- Don’t assume people in the room know more, or less, than you do. You never know who is going to be interested in your session. You might want to start by asking people to hold up their hands if they’ve been involved with the topic for more than five years, for one to five years, or for one year or less.
- Don’t be upset if only two people show up to your session. Those two people are the ones who share your interest.
- Don’t feel that you have to “fill” up an hour of time. If what you have to say only takes 15 min and the group has finished interacting–then the session can end. At the start of the conference, we will discuss guidelines for how this can happen.
- Don’t feel pressure to have everything take “only” an hour. If you start with a short presentation, and then a group conversation gets going, and your discussion needs to continue past an hour – find a way to make this happen. You might be able to keep talking for awhile in the room you are in, or move to another part of the conference area, or post “Part 2” on the agenda At the start of the conference, we will discuss guidelines for how this can happen.
- Be Brave! Others are interested in making your session work!
- Do think about the ideas that you want to cover in your session, and how you want to cover them. But don’t feel as though you need to prepare a great deal. (If you’re over-prepared, your session might lose energy.)
- Experiment with the kind of sessions you lead. There is no such thing as “failue” an an unconference.
Example of how an unConference can look like?
Before the unConference
- Choose a high-level topic e.g.
Today's challenges in the WebRTC worldor
Building React Webappsor
- Promote the event to the selected audience
- Optionally you can allow participants to promote they sessions before the meeting to make the event more attractive to others and e.g. let the audience vote on it already
- Make sure the audience understands the nature of a unConference vs normal conference
During the unConference
1. Networking Warm-up (e.g. 30 min)
- Attendees are arriving in the (virtual) Lobby
- Time to run into people and getting to know each other
2. Session Planning (e.g. 1 hour)
The length of the planning session depends on the length of the conference and the available session slots the audience has to vote on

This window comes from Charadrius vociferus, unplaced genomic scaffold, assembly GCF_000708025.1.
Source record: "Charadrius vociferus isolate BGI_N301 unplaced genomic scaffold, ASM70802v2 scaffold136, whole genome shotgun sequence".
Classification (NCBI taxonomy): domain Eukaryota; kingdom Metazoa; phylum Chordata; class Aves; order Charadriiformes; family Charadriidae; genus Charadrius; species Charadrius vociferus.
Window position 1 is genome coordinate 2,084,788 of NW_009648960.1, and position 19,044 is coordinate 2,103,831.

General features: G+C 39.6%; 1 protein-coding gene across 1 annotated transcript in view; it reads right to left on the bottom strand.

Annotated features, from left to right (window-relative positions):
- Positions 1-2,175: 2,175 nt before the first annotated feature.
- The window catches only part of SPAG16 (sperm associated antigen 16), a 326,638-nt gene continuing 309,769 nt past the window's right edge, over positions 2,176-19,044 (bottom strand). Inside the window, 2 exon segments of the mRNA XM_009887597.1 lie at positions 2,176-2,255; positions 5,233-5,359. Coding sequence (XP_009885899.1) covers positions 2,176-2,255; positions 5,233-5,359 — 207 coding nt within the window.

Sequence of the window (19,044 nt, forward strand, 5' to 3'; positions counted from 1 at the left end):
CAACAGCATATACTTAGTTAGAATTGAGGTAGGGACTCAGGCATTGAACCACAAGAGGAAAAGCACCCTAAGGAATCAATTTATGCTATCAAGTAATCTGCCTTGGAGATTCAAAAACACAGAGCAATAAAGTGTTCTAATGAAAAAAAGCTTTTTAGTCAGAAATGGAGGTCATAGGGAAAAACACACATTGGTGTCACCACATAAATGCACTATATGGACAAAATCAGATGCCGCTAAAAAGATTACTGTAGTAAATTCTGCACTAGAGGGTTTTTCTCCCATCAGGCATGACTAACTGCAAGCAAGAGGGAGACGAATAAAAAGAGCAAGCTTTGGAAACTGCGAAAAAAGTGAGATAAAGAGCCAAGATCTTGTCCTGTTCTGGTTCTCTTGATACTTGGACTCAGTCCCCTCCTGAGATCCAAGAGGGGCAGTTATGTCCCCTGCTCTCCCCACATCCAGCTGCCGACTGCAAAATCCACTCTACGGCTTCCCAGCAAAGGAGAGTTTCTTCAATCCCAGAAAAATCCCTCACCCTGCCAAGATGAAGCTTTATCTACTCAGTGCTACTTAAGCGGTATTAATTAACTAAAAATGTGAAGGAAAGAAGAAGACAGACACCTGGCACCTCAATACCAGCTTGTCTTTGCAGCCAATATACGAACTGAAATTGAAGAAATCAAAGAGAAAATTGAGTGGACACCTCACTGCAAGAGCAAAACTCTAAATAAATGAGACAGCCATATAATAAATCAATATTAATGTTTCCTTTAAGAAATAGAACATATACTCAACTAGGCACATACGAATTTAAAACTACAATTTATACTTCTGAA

- At the beginning of the conference, all attendees get together to define the agenda.
- Every attendee can pitch sessions they want to host (Sessions are e.g. 45 minutes max)
- Attendees vote on the most interesting proposals/sessions for the available time-slots e.g. 3x 45 min slots with 3x simultaneous rooms = 9 total sessions available to attend
- The moderators fill in the schedule publicly available for all attendees
- Once completed, a whole mini-conference is setup based on the topics the audience is most interested in 🔥
You can also submit your idea before the event e.g. via a website or a form.
3. The unConference (e.g. 4h)
The length of the unConference up to you. It can be an evening, half a day or span across several days.
- The actual fun starts 🤟🏽
- Sessions can be run simultaneously, depending on the length of the conference and amount of sessions e.g. 3x 45 min slots with 3x simultaneous events = 9 total sessions
- Everybody is free to join a session based on the format and the attendee limit
- After all sessions are finished, we are all excited to meet for virtual drinks, aftermath and fun networking
After the unConference
- Think of how you can keep the discussion going
- There could be a channel (e.g. Slack, Telegram) where people can easily stay connected
- Stay connected to the audience
- You could ask people to sign up for a mailing list to inform them about new events you are planning
- How to run a great unconference session
- How to Run a Remote Unconference
- Improving unconferences: at the event level – some notes on improving the structure of unconferences themselves (Highly recommended).
- How to facilitate an unconference – basic advice on planning and running these events.
- How to DIY unconference – advice on planning and running an entire unconference.
- Open space technology – The basic ideas behind unconferences.
- FOO camp details – example of how one unconference works.
- Bar camp details – example of how a series of unconferences works.
- Advice for planning a bar camp – advice on how to run your own bar camp style unconference.
- The problems with training – based on my experience managing training for designers.
- How to get the most out of conferences – good general advice for attending anything.
- unConferencing – how to prepare to attend an unconference